What is the maximum debt limit for Chapter 13 bankruptcy?
One debt relief option out there is Chapter 13 bankruptcy. Whether a Chapter 13 bankruptcy is a good fit for a given person who is facing difficulties related to debt depends on a great range of factors. One is whether they would be eligible for this type of bankruptcy.
There are some things that can disqualify a person from Chapter 13 eligibility. One is if they have too much debt. This is because, under U.S. bankruptcy law, there is a maximum debt limit for Chapter 13 bankruptcy.
This debt limit sets two debt ceilings for a Chapter 13 bankruptcy; one is for secured debts and the other is for unsecured debts. Secured debt is debt that has collateral backing it, while unsecured debt is debt that does not. Currently, the secured debt ceiling is $1,149,525 and the unsecured debt ceiling is $383,175. Generally, if a person’s debts are not lower than both of these ceilings, the person will not be eligible for a Chapter 13 bankruptcy. As a note, changes are made to the amounts of these ceilings on a periodic basis.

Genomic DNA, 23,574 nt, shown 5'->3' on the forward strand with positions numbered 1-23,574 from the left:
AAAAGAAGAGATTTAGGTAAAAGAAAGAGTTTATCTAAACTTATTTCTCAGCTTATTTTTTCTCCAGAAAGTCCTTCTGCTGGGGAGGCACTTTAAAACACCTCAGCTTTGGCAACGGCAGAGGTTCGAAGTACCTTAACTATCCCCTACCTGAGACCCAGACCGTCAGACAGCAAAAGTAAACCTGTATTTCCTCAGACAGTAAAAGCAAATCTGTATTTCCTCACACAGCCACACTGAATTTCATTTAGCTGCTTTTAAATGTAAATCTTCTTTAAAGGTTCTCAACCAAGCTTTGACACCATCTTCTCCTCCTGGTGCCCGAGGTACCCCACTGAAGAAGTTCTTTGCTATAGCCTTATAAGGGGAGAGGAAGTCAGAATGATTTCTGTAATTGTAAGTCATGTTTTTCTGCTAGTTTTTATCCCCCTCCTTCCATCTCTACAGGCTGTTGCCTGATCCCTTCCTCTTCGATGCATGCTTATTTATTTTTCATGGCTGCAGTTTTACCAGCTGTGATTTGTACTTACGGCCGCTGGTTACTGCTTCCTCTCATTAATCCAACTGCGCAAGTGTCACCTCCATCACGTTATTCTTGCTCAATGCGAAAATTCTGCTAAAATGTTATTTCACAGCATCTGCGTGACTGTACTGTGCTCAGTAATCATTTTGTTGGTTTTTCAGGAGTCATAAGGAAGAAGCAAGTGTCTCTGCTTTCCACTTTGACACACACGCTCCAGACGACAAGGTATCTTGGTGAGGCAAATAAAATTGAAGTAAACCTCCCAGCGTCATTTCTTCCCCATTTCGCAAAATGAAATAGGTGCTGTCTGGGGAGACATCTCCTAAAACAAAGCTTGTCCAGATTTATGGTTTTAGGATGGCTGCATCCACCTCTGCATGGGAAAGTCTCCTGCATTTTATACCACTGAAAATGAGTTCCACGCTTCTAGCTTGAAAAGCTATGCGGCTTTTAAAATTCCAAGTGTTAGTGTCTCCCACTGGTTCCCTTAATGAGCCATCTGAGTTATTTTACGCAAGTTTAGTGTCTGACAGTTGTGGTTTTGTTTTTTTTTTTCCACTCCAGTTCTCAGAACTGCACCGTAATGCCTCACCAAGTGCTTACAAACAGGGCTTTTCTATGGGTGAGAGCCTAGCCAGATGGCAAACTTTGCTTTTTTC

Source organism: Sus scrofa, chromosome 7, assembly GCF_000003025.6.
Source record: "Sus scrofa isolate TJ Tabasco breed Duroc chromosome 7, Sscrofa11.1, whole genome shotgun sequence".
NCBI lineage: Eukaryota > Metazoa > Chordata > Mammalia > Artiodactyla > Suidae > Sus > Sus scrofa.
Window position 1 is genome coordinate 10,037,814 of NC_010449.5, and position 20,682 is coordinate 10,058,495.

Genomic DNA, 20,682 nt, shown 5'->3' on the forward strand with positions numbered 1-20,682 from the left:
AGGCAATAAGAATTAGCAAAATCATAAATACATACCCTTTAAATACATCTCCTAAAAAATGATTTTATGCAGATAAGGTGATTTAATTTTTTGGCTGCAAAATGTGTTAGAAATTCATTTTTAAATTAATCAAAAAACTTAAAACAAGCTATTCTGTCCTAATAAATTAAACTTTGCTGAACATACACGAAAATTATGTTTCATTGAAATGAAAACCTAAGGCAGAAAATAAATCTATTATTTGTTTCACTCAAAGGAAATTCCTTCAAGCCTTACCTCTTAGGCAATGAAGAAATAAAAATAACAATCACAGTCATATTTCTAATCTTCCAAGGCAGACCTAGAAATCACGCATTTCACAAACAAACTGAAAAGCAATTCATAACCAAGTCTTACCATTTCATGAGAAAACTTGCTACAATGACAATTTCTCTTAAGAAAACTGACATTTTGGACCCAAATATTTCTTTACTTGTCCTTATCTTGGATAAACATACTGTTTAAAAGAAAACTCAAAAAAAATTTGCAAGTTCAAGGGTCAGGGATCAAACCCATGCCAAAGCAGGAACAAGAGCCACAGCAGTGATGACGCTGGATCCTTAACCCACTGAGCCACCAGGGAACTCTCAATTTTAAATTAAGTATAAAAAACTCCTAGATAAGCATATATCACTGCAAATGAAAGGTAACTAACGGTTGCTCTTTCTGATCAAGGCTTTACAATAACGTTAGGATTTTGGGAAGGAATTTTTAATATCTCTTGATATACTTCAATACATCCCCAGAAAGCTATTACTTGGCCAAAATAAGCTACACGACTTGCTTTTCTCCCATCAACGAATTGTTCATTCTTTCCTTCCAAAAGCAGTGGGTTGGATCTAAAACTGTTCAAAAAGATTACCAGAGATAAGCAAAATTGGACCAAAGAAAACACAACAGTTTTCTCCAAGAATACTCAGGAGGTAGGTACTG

As the maximum debt limit for Chapter 13 bankruptcy illustrates, there are a variety of different things that can impact what specific bankruptcy options are available to a person. Bankruptcy lawyers here in Florida can provide individuals in the state with guidance on what sorts of bankruptcy types they do and do not have eligibility for given their debt situation, their financial situation and their other individual circumstances.
Source: United States Courts, “Chapter 13 – Individual Debt Adjustment,” Accessed March 30, 2015